I had my final session with Krungsee three weeks later. I stroked her face often and softly with great affection. Krungsee had hardly been given any food at all that day. It was easy to see that she was a bit hungry. As she saw me approach, she opened her mouth in great anticipation. I gave her pineapple scraps, what sugar cane I could find laying around,
and bananas. We both enjoyed our daily ritual as I tickled and kneaded her fleshy rosy tongue alongside feeding her. Most of the elephants I worked with seemed to share the great delight of this particular oral sensation. Providing a real opportunity to relate in a play-pleasure mode, but I found it so rarely done.
A busload of school children arrived at the hospital that day. They ran all around Krungsee as I worked on her, agitating her terribly. Sensitivity to an animal’s comfort level was obviously not a priority. But Krungsee, despite all the distraction, still gave me such a heart of joy. She was standing now fully on both legs for even longer periods of time. Unexpected and to my pleasant surprise Dr. Tom approached me after the children left and asked if I could train his tech assistant, Champoo, in the methods I had used. “Women are better with such things” he explained. Containing my disappointed that he had taken so long to express his interest made me appreciate what barriers needed to be breached. By now I had grown familiar with the reserved attitude of the staff. They had never before seen what I was attempting to do. Yet, I was happy to think that someone now might continue using body therapy with the big Krungsee girl.
I ended my session early that day to teach Champoo a few of the most effective movements on the elephants body. In the little time she had to practice in my presence she did quite well with the TTouch circles. Glad to leave on this responsive notion, I made an effort to share with her all the changes I had seen in Krungsee. I asked if I could check on her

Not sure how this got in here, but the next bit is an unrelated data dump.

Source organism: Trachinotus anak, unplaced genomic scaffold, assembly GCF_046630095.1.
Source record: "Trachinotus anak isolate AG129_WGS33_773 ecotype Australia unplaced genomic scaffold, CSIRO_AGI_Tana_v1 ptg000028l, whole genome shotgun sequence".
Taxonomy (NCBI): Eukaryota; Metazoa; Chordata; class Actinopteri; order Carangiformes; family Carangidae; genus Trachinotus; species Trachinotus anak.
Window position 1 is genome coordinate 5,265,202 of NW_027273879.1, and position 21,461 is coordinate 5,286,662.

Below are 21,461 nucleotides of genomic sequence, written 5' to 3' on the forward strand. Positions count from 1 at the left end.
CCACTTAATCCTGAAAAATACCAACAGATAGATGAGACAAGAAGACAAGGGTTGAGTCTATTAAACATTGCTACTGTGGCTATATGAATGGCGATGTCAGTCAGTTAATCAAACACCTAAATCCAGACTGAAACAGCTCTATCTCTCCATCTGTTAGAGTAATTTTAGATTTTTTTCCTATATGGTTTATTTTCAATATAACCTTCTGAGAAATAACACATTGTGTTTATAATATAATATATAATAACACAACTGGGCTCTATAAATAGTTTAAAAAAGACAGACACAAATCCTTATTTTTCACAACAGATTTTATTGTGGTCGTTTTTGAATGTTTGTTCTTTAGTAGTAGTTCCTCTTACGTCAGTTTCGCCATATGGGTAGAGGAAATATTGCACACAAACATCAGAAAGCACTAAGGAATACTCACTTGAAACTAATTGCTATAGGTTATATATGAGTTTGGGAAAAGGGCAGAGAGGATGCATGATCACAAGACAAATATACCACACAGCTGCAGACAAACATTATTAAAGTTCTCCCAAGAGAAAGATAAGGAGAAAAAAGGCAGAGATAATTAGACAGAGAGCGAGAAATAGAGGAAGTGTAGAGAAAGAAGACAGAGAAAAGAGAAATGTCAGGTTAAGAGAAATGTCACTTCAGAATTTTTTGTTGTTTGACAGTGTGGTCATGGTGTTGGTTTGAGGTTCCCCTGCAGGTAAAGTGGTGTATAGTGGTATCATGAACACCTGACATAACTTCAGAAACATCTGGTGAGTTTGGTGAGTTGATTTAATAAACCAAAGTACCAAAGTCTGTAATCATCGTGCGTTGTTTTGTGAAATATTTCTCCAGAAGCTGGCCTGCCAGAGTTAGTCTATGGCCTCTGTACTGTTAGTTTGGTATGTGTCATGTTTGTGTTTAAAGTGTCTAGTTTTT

progress via e-mail and Champoo said that would be wonderful.
I cherished my last precious moments with Krungsee, as I guided her up the hill, giving her tiny bananas treats along the way. She was walking with renewed strength and confidence, leaving the hobble less noticeable to the untrained eye. In a last attempt I tried to point this out to her mahout, but he was busy focusing – with a big hammer in hand – on better securing a stake to shackle her to. After completing the task of pounding down the heavy post he raised his hammer up high and rushed it towards Krungsee’s face as if to strike her between the eyes! I gasped in shock, but he did not hit her, choosing instead to stop at the last second. It was a joke. The mahouts watching nearby laughed. As I walked alone back down to the hospital building I was deeply puzzled – wondering “What are we humans doing?? What does it take to break the pattern of unconscious abuse?
copyright Elke Riesterer